“Okay”, I thought to myself, “Old, grumpy cat that mostly wants to be left alone. I can handle that.” I was shown the location of food, treats, litter box, once-a-day pill and then daringly tried to pet Carly. I tried not to startle her. I held out my hand for her to sniff. She let me get in one scratch behind the ear and then hissed at me. “Good enough!” I grinned and said aloud to Cat. “We’re off to a great start!” Cat said not to take it personally, that in fact Carly was not a very nice cat at all. But they’d had her for ages and ages and did love her. It’s also worth mentioning that before they left for the weekend, Rich and Cat assured me that were Carly to die while on my watch, I was not to feel guilty or bad. “We expect her to go anytime and are prepared for it. Just want you to know.”

I suppose that was comforting. 

Rich came home from work sometime later but I was already up in my room. I’d begged off with notions of a short nap. In actuality, I just wanted some time to sit alone, where no one could see me, and have a bit of a think. It was a great relief to be at their house. It really was. At the same time, everything felt new and strange and a little frightening. I was glad they’d be leaving the next day. It’s one thing to be stressed and disconcerted, but it adds a whole new level of weight when you are stressed and disconcerted and have to cover that up because you are with other people. During the tour, every strange thing that arose could be discussed and chuckled over with others in the group: not understanding people even though they spoke English, the way every faucet, handle and hinge moved in the opposite way you assumed it would, the incomprehensively large keys used over here. (I thought that was the inns and hotels being “quaint”. Turns out every door key is that large!) Suddenly alone, each oddity only served to make me feel increasingly off balance. For the first time, a voice inside me welled up and let loose with “Yikes. What have I gotten myself into?!?”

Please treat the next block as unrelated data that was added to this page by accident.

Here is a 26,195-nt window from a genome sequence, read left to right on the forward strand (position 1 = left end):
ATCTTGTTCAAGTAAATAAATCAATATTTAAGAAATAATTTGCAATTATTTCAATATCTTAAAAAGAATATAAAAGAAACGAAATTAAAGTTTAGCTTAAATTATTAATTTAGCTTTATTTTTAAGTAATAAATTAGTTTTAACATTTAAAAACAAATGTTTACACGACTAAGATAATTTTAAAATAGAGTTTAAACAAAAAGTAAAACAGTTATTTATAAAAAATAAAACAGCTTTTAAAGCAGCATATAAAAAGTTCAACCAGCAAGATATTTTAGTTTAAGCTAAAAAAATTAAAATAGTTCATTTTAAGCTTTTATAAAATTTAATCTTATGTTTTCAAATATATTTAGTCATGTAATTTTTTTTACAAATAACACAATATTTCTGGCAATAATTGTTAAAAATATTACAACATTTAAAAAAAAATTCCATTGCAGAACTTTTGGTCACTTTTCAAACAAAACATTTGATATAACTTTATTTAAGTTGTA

Before the nap, though, I had to find food. Cat gave me directions to a couple of nearby options. I walked the two short blocks to a nearby cafe. And thank goodness for it. Something familiar-ish! Coffee, tea, breakfast food, light lunch. I ordered and sat down at one of the tables. A couple other tables were full with folks finishing lunch. One gentleman in the corner sat reading a paper and sipping on a cup of tea. Blessed familiarity!

The nearby cafe, blessed refuge of the overwhelmed and in-need-of-coffee-in-a-tea-drinking-country.

I sat, I had a coffee, I read, I ate. I walked the few blocks back to the house where, despite the coffee I’d just had, I fell quickly and utterly asleep. I’d made it from one piece of my trip to the next. Quite an accomplishment. 

The neighborhood.
My charge, Carly, sunning herself in the back yard.
The backyards, from the backyard.
The couch, set amid building materials. For a while, it was the only place to sit in the entire house. But then I was enterprising and dragged a couple chairs over to the patio table outside.

Coming up next: tales from a weekend in Birmingham. As Ira Glass likes to say on This American Life: “Stay with us!”


  1. I feel like I’m still traveling with you. I love your writing style and these posts. Please keep them coming.